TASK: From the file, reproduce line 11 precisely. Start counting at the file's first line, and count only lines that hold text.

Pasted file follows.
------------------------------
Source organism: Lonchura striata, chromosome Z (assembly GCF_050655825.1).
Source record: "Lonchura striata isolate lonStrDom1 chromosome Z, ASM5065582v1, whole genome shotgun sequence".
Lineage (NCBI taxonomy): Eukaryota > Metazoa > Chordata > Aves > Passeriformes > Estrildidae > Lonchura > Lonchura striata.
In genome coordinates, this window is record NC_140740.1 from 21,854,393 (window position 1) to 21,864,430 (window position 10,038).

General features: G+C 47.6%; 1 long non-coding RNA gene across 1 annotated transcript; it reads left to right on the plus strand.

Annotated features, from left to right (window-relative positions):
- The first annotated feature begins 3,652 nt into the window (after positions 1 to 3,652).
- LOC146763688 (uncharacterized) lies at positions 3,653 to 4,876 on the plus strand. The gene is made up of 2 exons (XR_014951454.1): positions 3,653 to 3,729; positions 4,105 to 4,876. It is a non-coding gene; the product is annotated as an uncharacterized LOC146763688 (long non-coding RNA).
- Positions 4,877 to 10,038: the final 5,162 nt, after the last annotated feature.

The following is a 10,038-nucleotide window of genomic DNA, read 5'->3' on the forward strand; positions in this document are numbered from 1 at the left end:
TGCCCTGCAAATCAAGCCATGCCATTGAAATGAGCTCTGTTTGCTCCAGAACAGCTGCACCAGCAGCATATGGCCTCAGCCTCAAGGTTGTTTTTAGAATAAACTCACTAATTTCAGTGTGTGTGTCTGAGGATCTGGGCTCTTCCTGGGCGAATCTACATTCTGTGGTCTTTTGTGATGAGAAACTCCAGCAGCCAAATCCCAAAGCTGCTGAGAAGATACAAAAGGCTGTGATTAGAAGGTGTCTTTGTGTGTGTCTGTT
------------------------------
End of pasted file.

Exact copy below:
TGCCCTGCAAATCAAGCCATGCCATTGAAATGAGCTCTGTTTGCTCCAGAACAGCTGCACCAGCAGCATATGGCCTCAGCCTCAAGGTTGTTTTTAGAATAAACTCACTAATTTCAGTGTGTGTGTCTGAGGATCTGGGCTCTTCCTGGGCGAATCTACATTCTGTGGTCTTTTGTGATGAGAAACTCCAGCAGCCAAATCCCAAAGCTGCTGAGAAGATACAAAAGGCTGTGATTAGAAGGTGTCTTTGTGTGTGTCTGTT